Politicians from the right and left have been going out of their way to stress that this strain of bird flu has not been transmitted to humans and it is still very safe to buy turkey. A giant turkey burger cookout was hosted at the Capitol yesterday to drive the point home.
DFL state Rep. Ron Erhardt apparently didn't get the memo.
Erhardt, 85, brought a host of props with him — seriously, he wore a lab coat, then broke out a stethoscope, and at one point rattled around an oversized jar labeled "Bird Flu Vaccine" full of... something, for an appallingly tone-deaf attempt at comedy on the House floor yesterday.
It was a glorious, knuckle-biting train wreck.
Here's the speech transcribed, via Abby Simons at the Star Tribune:
This is going to come a little late for some of you because you've already been to lunch, but on Saturday I had a nice turkey dinner and almost immediately after I began feeling signs of flu, and I was all flued out all day Sunday, so I got here on Monday and I heard about this giveaway, the turkey burger day, and I began to wonder...well I wonder, because I remember a couple years ago when we had some transference of avian flu to birds and people and I thought 'Well, maybe I think I should mention this, at least give you a fair warning that it's a possibility,' but I didn't get a chance to do that.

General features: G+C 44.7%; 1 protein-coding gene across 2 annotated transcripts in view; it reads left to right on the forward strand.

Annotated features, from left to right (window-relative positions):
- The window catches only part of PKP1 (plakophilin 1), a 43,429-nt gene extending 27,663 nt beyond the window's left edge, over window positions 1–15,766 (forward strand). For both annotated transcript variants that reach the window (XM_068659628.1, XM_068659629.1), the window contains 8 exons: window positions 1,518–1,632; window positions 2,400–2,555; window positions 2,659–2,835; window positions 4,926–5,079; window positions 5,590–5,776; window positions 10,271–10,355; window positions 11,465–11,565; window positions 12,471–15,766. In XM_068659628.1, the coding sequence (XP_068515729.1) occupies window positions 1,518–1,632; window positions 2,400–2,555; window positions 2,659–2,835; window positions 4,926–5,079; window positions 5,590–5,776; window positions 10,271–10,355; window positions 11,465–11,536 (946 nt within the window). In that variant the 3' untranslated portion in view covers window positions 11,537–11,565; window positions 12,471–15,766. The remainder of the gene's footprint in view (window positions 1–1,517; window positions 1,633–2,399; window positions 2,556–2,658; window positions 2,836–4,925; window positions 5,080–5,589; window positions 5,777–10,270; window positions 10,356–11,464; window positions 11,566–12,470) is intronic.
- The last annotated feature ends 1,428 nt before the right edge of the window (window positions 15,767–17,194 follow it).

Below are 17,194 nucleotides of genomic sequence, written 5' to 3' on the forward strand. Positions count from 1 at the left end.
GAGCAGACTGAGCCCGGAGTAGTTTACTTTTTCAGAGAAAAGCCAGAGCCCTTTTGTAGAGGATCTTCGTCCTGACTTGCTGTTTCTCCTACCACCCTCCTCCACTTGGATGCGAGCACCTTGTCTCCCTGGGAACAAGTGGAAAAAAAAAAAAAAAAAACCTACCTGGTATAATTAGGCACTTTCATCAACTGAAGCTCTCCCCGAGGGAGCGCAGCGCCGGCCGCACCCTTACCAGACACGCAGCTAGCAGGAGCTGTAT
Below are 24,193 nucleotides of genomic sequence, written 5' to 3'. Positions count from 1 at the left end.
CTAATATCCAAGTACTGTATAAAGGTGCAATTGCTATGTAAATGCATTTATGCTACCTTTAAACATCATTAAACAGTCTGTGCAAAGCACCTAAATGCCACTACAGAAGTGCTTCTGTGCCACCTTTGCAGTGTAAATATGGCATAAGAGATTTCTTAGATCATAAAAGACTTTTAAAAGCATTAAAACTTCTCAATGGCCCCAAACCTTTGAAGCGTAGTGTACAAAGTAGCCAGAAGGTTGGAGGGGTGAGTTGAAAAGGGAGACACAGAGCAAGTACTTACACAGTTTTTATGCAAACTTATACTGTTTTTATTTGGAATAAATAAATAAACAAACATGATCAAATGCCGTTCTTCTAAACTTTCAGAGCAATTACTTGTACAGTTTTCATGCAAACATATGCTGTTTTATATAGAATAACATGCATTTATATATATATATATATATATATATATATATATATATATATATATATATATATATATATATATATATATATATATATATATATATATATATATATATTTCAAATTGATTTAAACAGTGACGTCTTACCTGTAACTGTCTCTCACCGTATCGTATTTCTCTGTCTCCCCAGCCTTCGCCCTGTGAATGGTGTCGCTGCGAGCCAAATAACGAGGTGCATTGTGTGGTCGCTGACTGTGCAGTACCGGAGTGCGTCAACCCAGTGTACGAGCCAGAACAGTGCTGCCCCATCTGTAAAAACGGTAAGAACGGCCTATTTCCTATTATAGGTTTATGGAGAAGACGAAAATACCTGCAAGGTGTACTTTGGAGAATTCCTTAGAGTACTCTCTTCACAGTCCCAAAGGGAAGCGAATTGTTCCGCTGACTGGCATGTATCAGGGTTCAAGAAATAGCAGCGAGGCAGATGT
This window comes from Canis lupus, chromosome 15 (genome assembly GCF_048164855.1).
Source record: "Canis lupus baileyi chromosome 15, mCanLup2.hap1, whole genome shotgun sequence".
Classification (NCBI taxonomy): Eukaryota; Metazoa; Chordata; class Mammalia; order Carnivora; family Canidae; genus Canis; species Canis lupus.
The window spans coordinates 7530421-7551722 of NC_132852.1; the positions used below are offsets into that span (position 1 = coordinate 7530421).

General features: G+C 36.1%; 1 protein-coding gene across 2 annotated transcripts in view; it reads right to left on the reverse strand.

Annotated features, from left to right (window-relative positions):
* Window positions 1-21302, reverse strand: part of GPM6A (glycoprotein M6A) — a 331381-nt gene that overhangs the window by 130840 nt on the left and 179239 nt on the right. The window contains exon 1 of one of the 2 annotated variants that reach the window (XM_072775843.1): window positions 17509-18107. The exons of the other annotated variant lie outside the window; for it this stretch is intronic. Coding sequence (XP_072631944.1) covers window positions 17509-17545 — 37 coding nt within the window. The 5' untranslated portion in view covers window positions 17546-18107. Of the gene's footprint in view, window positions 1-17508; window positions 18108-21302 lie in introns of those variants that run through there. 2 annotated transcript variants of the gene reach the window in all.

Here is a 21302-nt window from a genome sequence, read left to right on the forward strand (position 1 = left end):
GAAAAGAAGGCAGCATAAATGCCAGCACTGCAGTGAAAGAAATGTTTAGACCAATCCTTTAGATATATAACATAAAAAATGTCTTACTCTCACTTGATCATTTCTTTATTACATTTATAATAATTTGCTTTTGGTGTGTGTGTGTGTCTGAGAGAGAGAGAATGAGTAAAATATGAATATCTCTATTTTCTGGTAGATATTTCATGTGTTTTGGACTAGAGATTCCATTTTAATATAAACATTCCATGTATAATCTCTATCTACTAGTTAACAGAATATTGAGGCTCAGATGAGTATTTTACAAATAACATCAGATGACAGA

After I found out, as a matter of fact that this (turkey burger cookout) was a bipartisan offer and not just an offer to the DFL, I felt a little better about it—the burgers I mean.
Now, I put on my former doctoring hat and clothes and began to think about this, and I thought 'Well, there must be some way, even after you have ingested this possible poison, that we might help you out.'
So I looked around for any type of vaccine and I couldn't find enough needles and it was too unsanitary so I ruled out that. But then I found there's that there's some oral vaccines that you can take that will slow it down..."
Unfortunately, that's when he gets cut off by southern Minnesota legislators who had heard enough of Erhardt's unfathomably stupid joke.
Where was he going with that? What was in the jar? Why did he think it was a good idea to refer to turkey meat, which drives one of the state's biggest industries, as "possible poison"?
We tried reaching Erhardt last night to at least allow him to complete the joke, but he never returned our calls. We may never get all the answers to these questions, and that's a damn shame.
Send news tips to Ben Johnson.
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